Peterson's Algorithm is an algorithm to provide mutual exclusion. This means that it is guaranteed, that two or more processes, which have a critical section (for example both want to print something etc.), do not simultaneously enter that section. This is pretty hard in time-sharing systems as the following can happen: p1 wants to print something, but another process is using the printer, so p1 just waits till the printer is free. p2 does the same. Now the other process is finished and p1 gets its turn. It checks whether or not the printer is free. As it is free, it stops waiting and wants to start the printing job. Just in that moment p1 is interrupted, because it used all its processor time. Now p2 is started and as p1 wasn't able to start printing, the printer is still available and it starts its printing. After some time (certainly during the printing job of p2) its p1's turn again. And as it still thinks the printer is free (remember: it was interrupted after checking for the availability of the resource), it starts printing. BOOM! We have a race condition.

Nowadays we have advanced methods to avoid such conditions. They are called monitors, semaphores or mutex variables. But the first working algorithm was Dekker's Algorithm in 1965. Beside its complexity its major disadvantage was, that it only worked for two processes. The algorithm developed by Gary L. Peterson overcame these restrictions and it was much simpler.

Though, as already mentioned, the algorithm works for more than 2 processes, too, I will only show the two process version. The reason is, that the n process version is based on the same principle, but is a bit more complicated (for example which process you give the turn to (you will hopefully understand what I mean, when you finished reading)).

Previous non-working algorithms just checked a variable if the resource is free (no other process is in its critical section) and then started working. The problem was, that it was possible, that the process was interrupted right after checking the variable and before setting it to show other processes, that it had entered its critical section. Peterson's way is simple but genius. You just tell the other process that you want to enter the critical region, but you also say, that if the other process wants to enter the critical, too, he may do it first. This is not only polite, but it won't cost you any more waiting than just entering the section. Why? Because the other process does the same! Think about it as two people arriving at a door at nearly the same time. Both want to go through it, but its not wide enough for both. By standing in front of the door the first person shows, that he wants to enter. But as he sees that another person arrives he makes a gesture to tell the other person, that he is allowed to enter first. The other person is as polite as the first one and allows the first person to enter. The first person goes through the door. As he is now through the door, he no longer wants to go through the door (this may sound stupid but it is important). The other person sees this and goes through the door, too.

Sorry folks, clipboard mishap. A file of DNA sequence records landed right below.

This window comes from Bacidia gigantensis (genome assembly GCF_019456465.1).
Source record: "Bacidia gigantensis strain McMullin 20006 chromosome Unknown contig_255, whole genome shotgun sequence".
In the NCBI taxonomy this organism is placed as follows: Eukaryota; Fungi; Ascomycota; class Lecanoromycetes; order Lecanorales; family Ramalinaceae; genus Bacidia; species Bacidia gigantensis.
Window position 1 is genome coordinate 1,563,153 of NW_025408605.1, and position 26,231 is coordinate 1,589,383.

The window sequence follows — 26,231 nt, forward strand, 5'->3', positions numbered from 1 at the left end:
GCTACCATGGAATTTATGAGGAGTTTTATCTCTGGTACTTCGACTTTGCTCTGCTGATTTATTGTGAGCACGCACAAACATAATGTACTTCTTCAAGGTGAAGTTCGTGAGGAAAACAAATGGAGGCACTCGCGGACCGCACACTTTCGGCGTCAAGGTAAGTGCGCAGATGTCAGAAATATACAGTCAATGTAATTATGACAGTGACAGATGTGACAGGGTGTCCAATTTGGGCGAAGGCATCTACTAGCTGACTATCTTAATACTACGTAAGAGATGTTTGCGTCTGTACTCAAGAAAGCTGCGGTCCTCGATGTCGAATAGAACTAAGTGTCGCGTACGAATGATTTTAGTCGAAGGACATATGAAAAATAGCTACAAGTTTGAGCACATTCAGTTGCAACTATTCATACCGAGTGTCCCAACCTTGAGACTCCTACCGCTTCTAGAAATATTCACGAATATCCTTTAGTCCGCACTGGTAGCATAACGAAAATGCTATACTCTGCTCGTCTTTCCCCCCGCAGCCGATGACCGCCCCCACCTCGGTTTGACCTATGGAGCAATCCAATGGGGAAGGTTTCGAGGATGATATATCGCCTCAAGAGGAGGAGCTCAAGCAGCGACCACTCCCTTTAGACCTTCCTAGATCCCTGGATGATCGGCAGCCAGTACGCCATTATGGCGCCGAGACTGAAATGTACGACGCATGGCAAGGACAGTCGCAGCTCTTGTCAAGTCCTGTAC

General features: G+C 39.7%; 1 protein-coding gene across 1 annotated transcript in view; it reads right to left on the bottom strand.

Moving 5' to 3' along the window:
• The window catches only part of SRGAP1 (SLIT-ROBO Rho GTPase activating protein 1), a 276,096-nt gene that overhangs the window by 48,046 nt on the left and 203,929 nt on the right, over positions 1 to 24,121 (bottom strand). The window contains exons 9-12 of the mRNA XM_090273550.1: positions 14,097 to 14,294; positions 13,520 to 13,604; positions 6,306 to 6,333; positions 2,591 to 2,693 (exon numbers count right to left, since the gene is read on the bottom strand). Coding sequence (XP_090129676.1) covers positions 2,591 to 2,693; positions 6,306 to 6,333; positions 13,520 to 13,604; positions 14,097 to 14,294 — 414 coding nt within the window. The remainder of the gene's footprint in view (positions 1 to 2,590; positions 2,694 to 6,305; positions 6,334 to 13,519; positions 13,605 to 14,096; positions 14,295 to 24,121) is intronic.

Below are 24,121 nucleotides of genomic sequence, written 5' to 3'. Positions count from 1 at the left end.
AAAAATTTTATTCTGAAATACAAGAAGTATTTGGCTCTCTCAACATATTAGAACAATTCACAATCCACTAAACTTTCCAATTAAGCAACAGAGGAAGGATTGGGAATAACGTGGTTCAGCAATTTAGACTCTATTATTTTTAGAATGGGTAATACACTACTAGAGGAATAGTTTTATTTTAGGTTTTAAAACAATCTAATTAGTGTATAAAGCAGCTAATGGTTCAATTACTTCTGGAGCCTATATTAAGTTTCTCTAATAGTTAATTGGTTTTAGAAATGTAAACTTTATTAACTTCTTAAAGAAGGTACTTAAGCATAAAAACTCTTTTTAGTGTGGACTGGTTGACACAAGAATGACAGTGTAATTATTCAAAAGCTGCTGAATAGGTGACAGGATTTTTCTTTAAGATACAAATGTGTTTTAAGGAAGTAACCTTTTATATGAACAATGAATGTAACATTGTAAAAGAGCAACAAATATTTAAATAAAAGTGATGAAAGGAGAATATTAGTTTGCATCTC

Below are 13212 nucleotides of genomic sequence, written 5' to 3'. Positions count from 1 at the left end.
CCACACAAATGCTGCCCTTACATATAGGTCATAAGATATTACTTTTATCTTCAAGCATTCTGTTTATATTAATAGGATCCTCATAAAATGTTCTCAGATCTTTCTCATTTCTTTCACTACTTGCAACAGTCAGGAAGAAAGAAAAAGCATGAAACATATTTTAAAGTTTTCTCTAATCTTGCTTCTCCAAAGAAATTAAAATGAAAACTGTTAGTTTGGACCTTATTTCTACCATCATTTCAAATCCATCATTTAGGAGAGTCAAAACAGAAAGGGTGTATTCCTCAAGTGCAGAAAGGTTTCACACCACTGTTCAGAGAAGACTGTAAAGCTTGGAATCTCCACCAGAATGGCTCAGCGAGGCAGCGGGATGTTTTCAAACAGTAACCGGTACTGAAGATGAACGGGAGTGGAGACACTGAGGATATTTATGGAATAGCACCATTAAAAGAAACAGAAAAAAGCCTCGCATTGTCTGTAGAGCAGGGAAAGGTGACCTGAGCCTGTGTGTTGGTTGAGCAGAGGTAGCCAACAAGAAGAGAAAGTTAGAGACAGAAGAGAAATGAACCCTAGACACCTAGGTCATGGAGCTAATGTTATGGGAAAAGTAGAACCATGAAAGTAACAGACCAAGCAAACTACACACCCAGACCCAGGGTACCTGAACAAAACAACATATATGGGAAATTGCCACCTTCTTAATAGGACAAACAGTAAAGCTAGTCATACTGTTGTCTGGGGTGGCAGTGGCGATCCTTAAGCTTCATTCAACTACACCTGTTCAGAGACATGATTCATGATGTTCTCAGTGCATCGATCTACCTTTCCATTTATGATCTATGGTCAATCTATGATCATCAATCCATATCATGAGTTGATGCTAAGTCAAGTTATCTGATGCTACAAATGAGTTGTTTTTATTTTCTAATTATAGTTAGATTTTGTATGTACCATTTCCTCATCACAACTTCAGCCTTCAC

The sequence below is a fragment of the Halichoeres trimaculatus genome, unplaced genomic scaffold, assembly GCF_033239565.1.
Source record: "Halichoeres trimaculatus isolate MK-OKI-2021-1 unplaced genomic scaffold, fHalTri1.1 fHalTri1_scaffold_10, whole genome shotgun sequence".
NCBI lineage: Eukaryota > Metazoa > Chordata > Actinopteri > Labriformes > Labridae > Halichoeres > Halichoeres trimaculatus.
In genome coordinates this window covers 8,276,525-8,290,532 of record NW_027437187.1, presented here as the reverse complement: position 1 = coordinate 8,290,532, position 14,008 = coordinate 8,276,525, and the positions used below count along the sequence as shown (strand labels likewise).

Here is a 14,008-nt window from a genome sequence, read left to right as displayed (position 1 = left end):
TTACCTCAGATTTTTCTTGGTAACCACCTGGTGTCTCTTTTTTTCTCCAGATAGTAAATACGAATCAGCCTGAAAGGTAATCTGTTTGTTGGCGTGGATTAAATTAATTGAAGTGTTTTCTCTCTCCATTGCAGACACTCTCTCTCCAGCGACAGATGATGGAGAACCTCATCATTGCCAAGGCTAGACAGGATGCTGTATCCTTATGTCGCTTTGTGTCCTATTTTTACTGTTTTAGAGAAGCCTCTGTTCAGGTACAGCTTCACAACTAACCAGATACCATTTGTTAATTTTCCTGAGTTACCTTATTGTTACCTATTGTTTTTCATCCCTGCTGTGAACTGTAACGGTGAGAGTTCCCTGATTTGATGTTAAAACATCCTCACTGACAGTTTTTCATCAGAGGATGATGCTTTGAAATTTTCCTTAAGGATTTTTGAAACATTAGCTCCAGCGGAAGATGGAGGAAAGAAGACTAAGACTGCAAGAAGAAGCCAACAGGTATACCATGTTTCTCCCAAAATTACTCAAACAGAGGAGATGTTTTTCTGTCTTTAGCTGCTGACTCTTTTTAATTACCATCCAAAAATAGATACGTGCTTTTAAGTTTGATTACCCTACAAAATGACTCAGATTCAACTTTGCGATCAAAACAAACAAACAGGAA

Now how does this look like in real processes?
we are in process i (i ∈(e.o.) {0,1})

interested[i] = true; // we want to enter the critical section
turn = 1-i; // give away the turn
while( (interested[i-1]) && (turn==i-1) ) {};
// as long as its the other processes turn and it is interested, wait
critical_section(); // do the critical work
interested[i] = false; // we no longer want to enter the critical section

That was simple. So why isn't the algorithm used anymore? The main reason is the while loop. Though the process is not able to do anything it still gets processor time and wastes it just for running through an empty loop. The absurdity is, that this means, that its waiting time grows, because of the waiting! It takes away processor time, which the other process may have needed to finish the critical section. This is called busy waiting.

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